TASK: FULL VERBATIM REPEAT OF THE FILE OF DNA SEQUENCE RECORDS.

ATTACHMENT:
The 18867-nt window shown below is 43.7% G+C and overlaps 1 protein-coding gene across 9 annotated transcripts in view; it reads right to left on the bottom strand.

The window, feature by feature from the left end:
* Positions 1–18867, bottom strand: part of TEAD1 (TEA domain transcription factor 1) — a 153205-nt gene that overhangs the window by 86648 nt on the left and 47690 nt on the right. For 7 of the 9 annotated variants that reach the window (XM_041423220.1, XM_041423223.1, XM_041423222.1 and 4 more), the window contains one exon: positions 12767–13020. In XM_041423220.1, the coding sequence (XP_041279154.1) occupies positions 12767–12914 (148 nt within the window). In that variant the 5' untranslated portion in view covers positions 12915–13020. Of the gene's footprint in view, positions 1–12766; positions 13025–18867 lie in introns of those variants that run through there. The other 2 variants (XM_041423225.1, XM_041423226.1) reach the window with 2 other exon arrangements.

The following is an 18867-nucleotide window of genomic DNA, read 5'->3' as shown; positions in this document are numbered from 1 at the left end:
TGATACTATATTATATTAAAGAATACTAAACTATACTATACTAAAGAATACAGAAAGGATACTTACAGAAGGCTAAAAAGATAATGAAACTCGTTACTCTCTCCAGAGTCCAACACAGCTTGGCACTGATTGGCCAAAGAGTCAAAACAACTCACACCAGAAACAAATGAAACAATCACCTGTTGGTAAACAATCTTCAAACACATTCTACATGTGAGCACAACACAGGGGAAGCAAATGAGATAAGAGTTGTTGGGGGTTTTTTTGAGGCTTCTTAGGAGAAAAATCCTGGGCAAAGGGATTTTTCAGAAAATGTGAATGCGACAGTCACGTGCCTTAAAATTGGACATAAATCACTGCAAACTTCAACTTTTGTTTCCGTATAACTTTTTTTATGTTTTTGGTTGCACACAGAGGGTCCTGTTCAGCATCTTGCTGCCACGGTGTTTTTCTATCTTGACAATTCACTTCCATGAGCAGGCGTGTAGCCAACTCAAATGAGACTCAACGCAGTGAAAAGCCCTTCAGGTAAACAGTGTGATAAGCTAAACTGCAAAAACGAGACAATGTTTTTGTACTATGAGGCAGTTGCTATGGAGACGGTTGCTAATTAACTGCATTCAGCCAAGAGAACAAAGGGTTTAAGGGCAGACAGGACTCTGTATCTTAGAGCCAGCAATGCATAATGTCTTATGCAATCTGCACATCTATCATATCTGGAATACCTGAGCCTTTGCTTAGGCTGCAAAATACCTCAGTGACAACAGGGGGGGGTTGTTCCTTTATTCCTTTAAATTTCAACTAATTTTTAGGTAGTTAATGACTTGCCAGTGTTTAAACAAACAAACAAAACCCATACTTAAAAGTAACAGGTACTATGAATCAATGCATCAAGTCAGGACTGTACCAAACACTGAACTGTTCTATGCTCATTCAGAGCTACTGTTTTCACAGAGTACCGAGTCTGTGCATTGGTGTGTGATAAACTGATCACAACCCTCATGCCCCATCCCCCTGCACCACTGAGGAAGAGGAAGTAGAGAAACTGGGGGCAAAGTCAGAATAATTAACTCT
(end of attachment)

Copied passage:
The 18867-nt window shown below is 43.7% G+C and overlaps 1 protein-coding gene across 9 annotated transcripts in view; it reads right to left on the bottom strand.

The window, feature by feature from the left end:
* Positions 1–18867, bottom strand: part of TEAD1 (TEA domain transcription factor 1) — a 153205-nt gene that overhangs the window by 86648 nt on the left and 47690 nt on the right. For 7 of the 9 annotated variants that reach the window (XM_041423220.1, XM_041423223.1, XM_041423222.1 and 4 more), the window contains one exon: positions 12767–13020. In XM_041423220.1, the coding sequence (XP_041279154.1) occupies positions 12767–12914 (148 nt within the window). In that variant the 5' untranslated portion in view covers positions 12915–13020. Of the gene's footprint in view, positions 1–12766; positions 13025–18867 lie in introns of those variants that run through there. The other 2 variants (XM_041423225.1, XM_041423226.1) reach the window with 2 other exon arrangements.

The following is an 18867-nucleotide window of genomic DNA, read 5'->3' as shown; positions in this document are numbered from 1 at the left end:
TGATACTATATTATATTAAAGAATACTAAACTATACTATACTAAAGAATACAGAAAGGATACTTACAGAAGGCTAAAAAGATAATGAAACTCGTTACTCTCTCCAGAGTCCAACACAGCTTGGCACTGATTGGCCAAAGAGTCAAAACAACTCACACCAGAAACAAATGAAACAATCACCTGTTGGTAAACAATCTTCAAACACATTCTACATGTGAGCACAACACAGGGGAAGCAAATGAGATAAGAGTTGTTGGGGGTTTTTTTGAGGCTTCTTAGGAGAAAAATCCTGGGCAAAGGGATTTTTCAGAAAATGTGAATGCGACAGTCACGTGCCTTAAAATTGGACATAAATCACTGCAAACTTCAACTTTTGTTTCCGTATAACTTTTTTTATGTTTTTGGTTGCACACAGAGGGTCCTGTTCAGCATCTTGCTGCCACGGTGTTTTTCTATCTTGACAATTCACTTCCATGAGCAGGCGTGTAGCCAACTCAAATGAGACTCAACGCAGTGAAAAGCCCTTCAGGTAAACAGTGTGATAAGCTAAACTGCAAAAACGAGACAATGTTTTTGTACTATGAGGCAGTTGCTATGGAGACGGTTGCTAATTAACTGCATTCAGCCAAGAGAACAAAGGGTTTAAGGGCAGACAGGACTCTGTATCTTAGAGCCAGCAATGCATAATGTCTTATGCAATCTGCACATCTATCATATCTGGAATACCTGAGCCTTTGCTTAGGCTGCAAAATACCTCAGTGACAACAGGGGGGGGTTGTTCCTTTATTCCTTTAAATTTCAACTAATTTTTAGGTAGTTAATGACTTGCCAGTGTTTAAACAAACAAACAAAACCCATACTTAAAAGTAACAGGTACTATGAATCAATGCATCAAGTCAGGACTGTACCAAACACTGAACTGTTCTATGCTCATTCAGAGCTACTGTTTTCACAGAGTACCGAGTCTGTGCATTGGTGTGTGATAAACTGATCACAACCCTCATGCCCCATCCCCCTGCACCACTGAGGAAGAGGAAGTAGAGAAACTGGGGGCAAAGTCAGAATAATTAACTCT